The civil rights nonprofit organization also says that voter ID laws are especially discriminatory because voters of color disproportionately lack valid identification. Up to 25% of Black voters of voting age do not have a government-issued photo ID.

States also “exclude forms of ID in a discriminatory manner,” according to the ACLU. Certain states, such as Texas, accept concealed weapon permits for voting but not student IDs or public assistance cards.

“They want people to see (these laws and barriers) and get scared to vote and, you know, back away and say, ‘maybe I shouldn’t vote,’” said Jackson, who hopes that “it’s actually having the opposite effect.”

“I think, you know, minority voters are smarter than that,” Jackson said. “I think a lot of people see all of these barriers and say, ‘well, hey, if all these barriers (are) in place…then my vote definitely matters and I should go cast a vote.’”

The strictest protection against states from adopting discriminatory voter ID laws was struck down in 2013 by the Supreme Court.

Section 5 of the Voting Rights Act prohibited nine states that had a history of racial discrimination at the polls — Alabama, Alaska, Arizona, Georgia, Louisiana, Mississippi, South Carolina, Texas and Virginia — from changing election laws without federal pre-approval.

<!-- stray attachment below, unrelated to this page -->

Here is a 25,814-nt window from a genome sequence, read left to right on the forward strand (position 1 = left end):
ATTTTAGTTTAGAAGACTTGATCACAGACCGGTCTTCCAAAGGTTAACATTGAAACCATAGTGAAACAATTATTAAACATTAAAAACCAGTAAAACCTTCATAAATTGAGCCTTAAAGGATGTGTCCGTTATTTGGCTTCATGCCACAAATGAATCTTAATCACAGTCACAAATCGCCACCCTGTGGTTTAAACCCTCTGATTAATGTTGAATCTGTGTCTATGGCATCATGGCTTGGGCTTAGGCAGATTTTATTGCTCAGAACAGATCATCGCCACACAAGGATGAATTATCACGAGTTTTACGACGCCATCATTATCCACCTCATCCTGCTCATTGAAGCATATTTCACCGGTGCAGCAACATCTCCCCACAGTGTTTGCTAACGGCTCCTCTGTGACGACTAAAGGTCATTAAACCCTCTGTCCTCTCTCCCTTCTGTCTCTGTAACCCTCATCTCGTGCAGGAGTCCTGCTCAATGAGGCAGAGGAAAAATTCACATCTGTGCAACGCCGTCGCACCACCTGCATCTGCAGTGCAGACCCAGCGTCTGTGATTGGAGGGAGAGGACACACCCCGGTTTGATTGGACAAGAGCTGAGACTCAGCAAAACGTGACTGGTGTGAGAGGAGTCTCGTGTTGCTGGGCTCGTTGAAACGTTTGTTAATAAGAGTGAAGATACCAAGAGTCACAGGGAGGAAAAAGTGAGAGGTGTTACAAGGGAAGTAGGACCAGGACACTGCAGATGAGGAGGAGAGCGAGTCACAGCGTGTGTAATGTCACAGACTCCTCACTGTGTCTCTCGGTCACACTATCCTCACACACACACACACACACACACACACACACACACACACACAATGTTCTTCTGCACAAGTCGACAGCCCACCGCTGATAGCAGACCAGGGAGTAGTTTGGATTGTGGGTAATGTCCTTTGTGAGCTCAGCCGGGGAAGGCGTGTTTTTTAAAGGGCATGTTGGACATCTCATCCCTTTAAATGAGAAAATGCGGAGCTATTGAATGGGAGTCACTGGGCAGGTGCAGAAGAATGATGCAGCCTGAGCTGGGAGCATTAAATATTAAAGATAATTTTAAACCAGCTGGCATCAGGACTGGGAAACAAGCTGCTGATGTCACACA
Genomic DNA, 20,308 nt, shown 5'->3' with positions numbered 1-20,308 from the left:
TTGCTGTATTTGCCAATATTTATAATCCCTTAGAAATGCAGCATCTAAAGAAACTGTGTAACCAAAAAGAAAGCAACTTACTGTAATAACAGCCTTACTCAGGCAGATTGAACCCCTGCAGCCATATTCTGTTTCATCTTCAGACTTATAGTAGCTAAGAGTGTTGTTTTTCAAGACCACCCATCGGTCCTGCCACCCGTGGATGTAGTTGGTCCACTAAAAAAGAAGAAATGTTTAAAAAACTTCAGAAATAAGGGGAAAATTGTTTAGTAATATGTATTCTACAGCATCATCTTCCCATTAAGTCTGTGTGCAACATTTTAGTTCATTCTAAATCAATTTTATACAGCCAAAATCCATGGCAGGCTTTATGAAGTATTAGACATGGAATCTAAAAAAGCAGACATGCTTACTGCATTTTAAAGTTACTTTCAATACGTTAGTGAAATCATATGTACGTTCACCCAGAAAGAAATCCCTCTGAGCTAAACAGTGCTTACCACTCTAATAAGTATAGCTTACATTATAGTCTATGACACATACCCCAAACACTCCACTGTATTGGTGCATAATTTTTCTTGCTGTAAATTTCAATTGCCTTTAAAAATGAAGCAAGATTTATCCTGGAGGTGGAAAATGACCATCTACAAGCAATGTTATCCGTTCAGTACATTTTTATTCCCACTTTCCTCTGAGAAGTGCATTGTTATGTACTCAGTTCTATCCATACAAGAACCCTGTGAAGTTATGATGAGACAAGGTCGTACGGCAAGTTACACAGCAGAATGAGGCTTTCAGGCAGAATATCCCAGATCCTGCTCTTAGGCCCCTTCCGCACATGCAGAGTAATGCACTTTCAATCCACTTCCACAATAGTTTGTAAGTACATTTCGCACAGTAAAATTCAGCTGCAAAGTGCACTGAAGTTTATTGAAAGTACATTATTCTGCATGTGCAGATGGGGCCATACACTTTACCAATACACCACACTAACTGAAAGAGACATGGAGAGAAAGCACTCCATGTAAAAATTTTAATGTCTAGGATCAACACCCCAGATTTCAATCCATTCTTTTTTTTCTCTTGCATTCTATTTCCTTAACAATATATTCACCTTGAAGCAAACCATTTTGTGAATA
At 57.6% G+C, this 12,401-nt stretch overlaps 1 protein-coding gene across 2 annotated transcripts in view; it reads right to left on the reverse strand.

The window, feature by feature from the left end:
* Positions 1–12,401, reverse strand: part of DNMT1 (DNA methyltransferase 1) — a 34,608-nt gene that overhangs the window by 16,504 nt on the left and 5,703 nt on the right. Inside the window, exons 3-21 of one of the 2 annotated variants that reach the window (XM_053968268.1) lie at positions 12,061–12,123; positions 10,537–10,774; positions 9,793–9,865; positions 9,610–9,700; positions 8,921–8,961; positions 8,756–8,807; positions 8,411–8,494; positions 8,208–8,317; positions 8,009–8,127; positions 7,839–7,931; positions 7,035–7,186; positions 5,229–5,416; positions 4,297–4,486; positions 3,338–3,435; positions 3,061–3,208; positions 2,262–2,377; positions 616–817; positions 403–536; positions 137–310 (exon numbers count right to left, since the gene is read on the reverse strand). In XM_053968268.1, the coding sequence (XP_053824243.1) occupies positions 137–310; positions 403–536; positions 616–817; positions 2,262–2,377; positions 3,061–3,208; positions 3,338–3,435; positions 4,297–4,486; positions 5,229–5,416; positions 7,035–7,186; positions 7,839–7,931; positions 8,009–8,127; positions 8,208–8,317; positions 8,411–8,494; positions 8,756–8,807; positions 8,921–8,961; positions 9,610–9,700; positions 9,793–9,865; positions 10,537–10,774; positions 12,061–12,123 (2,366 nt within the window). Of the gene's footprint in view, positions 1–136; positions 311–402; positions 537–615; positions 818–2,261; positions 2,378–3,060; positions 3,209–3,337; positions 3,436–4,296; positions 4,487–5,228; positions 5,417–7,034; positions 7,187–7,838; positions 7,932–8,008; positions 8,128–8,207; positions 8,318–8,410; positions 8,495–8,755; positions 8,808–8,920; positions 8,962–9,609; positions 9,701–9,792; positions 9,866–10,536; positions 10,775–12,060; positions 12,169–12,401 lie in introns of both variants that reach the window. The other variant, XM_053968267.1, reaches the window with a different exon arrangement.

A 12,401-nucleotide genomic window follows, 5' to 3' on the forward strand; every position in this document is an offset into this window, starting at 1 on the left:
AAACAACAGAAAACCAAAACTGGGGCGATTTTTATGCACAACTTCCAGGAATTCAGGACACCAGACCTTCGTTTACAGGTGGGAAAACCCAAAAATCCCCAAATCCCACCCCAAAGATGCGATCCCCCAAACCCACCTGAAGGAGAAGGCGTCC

Immediately following the court ruling, Texas announced that it would adopt the voter ID law that previously had been blocked.

Rob Richie, president of FairVote, a nonprofit organization that advocates for electoral reform, argues that voter ID laws may aid in easing the “gut visceral feeling that is sort of like, ‘gosh do they even know I’m me when I’m voting?’”

“It’s better to have people have confidence in the system,” Richie said, but he conceded that voter ID laws are inequitable.

“I would like to see a solution that addresses those who wish that there was a photo ID and addresses all the concerns about it being equitably…administered for those who oppose it,” he said. “We have to have kind of like a new commitment to the right to vote to make that work.”